Three-and-a-half years ago, Ernesto Krawchik was working out of his house, debugging code on a single computer that he shared with his business partner, while his 1-year-old son tugged at his pant legs.
Coming on the heels of the country's economic collapse, it was a far cry from his days as president of Oracle-Argentina during the tech explosion of the 1990s. "At the time our company was formed, no one took us seriously," Mr. Krawchik says.
Today that company, Idea Factory Software (IFS), employs 90 tech professionals and will add another 100 over the next year. At IFS's office in the San Telmo neighborhood, known for its tango shows, dozens of 20-somethings punch away at their keyboards, solving the software needs of major international corporations.
Welcome to what could be called "El Barrio Silicon" - Argentina's version of Silicon Valley. Since Argentina's $142 billion debt default in 2001, the largest by any country in history, dozens of software start-ups have sprouted, and existing tech firms have seen unprecedented growth. Ironically, it was the disaster that spawned the boom. From the ashes of the crisis, businesses, universities, and the government began working together for the first time to cultivate the information-technology industry. Though relatively small in size, it is one of the unsung heroes of the country's economic recovery.
"The idea for this newfound collaboration is modeled on the technology hubs in the US such as Research Triangle Park and the Route 128 corridor in Boston," which revolve around Duke University and MIT, says Alejandro Prince, president of Prince and Cooke, a research firm based here.
Going strictly by numbers, the IT industry barely registers in Argentina, accounting for less than 1 percent of an economy fueled by soy and beef exports. But its growth rate is one of the highest. According to the Argentine Software Chamber of Commerce, industry revenue grew 45 percent in 2004, compared with 2002. Tech exports climbed 83 percent.
One reason for the growth has been the recent outsourcing phenomenon that has spotlighted India in particular. EDS Inc., the computer-services firm founded by Texas billionaire Ross Perot, forecasts having 1,750 employees here this year, up from 1,250 last year, and more than double the 700 employees of 2000.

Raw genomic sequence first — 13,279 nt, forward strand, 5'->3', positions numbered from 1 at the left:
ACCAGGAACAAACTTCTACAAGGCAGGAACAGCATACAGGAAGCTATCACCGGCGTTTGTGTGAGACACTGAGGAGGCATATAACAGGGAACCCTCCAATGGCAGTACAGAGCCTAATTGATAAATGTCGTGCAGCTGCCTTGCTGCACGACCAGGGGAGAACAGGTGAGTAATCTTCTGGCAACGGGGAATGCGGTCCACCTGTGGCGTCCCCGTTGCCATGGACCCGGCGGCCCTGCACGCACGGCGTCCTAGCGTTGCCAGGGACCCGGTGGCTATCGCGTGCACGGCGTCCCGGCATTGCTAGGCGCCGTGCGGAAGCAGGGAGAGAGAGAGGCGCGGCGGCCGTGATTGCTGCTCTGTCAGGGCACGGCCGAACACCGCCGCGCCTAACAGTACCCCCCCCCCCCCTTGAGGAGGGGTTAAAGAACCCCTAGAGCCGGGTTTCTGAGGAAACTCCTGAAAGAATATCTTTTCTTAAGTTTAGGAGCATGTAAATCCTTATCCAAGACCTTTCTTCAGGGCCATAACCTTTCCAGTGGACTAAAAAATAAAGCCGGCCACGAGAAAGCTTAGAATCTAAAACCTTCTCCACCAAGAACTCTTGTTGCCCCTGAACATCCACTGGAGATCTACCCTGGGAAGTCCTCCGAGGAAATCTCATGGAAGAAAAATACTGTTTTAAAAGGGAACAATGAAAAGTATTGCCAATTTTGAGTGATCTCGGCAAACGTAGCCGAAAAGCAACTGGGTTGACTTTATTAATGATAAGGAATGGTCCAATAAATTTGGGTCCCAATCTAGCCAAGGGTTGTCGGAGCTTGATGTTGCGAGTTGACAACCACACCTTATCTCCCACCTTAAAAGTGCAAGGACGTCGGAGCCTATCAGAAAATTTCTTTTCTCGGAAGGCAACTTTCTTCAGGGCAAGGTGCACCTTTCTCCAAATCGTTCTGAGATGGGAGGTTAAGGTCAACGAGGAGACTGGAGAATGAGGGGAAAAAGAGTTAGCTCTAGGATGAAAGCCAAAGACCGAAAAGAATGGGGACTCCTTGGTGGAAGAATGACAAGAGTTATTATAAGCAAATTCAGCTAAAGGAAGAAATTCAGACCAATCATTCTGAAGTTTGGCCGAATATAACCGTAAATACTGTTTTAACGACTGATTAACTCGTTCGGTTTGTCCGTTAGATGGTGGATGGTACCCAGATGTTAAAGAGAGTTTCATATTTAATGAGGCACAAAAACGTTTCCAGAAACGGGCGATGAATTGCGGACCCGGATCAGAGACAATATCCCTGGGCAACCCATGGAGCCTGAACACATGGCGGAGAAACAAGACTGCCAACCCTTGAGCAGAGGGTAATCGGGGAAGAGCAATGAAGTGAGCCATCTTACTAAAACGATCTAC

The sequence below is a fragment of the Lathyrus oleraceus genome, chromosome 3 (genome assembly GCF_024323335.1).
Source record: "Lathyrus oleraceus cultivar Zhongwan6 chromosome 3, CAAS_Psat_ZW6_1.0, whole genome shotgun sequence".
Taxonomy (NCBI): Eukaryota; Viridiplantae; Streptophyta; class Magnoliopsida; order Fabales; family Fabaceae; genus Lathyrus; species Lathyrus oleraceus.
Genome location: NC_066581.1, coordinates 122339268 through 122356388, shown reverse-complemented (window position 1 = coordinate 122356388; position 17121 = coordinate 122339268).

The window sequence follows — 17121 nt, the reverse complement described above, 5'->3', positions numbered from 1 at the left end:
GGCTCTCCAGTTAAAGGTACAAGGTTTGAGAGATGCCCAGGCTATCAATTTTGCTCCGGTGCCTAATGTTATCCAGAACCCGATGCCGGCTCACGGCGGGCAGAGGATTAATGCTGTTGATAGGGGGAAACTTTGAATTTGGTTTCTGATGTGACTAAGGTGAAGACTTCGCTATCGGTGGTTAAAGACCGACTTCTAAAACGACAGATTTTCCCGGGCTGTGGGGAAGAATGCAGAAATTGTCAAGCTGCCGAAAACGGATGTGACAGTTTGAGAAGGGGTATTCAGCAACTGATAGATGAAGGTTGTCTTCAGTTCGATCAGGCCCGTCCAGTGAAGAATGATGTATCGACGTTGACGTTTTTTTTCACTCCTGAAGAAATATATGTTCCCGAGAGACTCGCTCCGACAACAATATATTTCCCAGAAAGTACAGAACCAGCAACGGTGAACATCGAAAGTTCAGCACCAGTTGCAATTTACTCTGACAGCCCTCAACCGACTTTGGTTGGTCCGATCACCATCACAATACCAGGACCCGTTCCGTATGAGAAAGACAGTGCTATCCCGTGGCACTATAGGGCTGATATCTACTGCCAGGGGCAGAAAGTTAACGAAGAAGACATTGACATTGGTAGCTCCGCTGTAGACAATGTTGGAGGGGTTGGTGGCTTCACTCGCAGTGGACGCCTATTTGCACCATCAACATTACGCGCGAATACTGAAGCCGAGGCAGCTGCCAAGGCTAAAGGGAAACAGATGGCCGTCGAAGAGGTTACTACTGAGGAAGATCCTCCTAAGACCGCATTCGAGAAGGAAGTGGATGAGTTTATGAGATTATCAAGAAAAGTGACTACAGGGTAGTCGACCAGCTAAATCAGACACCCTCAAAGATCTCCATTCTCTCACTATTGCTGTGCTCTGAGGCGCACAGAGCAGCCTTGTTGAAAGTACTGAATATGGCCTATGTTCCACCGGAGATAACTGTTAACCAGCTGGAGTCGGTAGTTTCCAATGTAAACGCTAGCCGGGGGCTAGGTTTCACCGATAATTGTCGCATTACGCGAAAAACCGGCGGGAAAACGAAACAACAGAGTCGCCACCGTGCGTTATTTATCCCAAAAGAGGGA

Argentina has long had the potential to develop an IT industry. According to the United Nations Human Development Report 2004, Argentina ranks first among Latin American countries in number of Internet users per capita. It is also No. 1 among Latin American countries for research scientists and engineers, with 684 per 1 million people, according to the same report.
Still, Krawchik says, until now, "Argentina has never seriously worked to convert its intellectual talent into a competitive advantage."
Technology leaders here explain that the 2001 crisis forced the National Central University, or UNICEN, a leading Argentine school, to wean itself from government funding, partnering instead with private businesses. IFS was its first partner, employing 10 students.
Today, UNICEN, 200 miles south of Buenos Aires, is the hub of a technology park, which consists of 30 companies.
The government is also playing an increased role. This month, the Ministry of Economy, together with Intel and Microsoft, unveiled "Mi PC," which enables Argentines to buy computers for less than $500, a 30 percent reduction from market price. Paul Otellini, who will replace Craig Barrett as Intel CEO next month, spoke to industry leaders here last week, estimating that 400,000 computers will be sold this year through "Mi PC."
Last year, 255 government officials, business leaders, and academics spent nine months producing a strategic 10-year plan for the IT industry. It contains 30 measures, including doubling the number of private-sector IT jobs and exports in the next three years. One measure, the Promotion of Software Industry Law, already implemented, reduces taxes by 60 percent for IT companies.
Still, not everyone is bullish on Argentina. In AT&Kearney's 2004 Offshore Location Attractiveness Index, Argentina ranked 15th, finishing behind the Philippines and Malaysia; among Latin American countries, Brazil was ranked seventh and Chile finished ninth. In the World Economic Forum's 2004-2005 Global Competitiveness Report, Argentina ranked No. 74.
Even skeptics, however, admit that Argentina is on the right track. While working in California's Silicon Valley from 1998 to 1999, Guillermo Marsicovetere, president of Sun Microsystem's Latin America Southern Cone division, never once recommended investing in Argentina. But today, back in his native Buenos Aires, he describes the current government as "stable and predictable." Given Argentina's history, that's a huge compliment.
As more multinationals diversify their offshore operations, weaning themselves from a dependency on India, Argentine start-ups stand to gain, experts say. EDS, despite its own large operation in Argentina, last month selected IFS as one of its primary software providers.
And increasingly, people like Krawchik are leaving corporate giants to join Argentina's up-and-comers. Mauro Capponi, a software engineer, left international technology consultant Accenture to join IFS. "Your work is more visible here, and you are more valued," he says.
The slogan on Krawchik's business card could best sum up their hope: "Argentine talent for the world."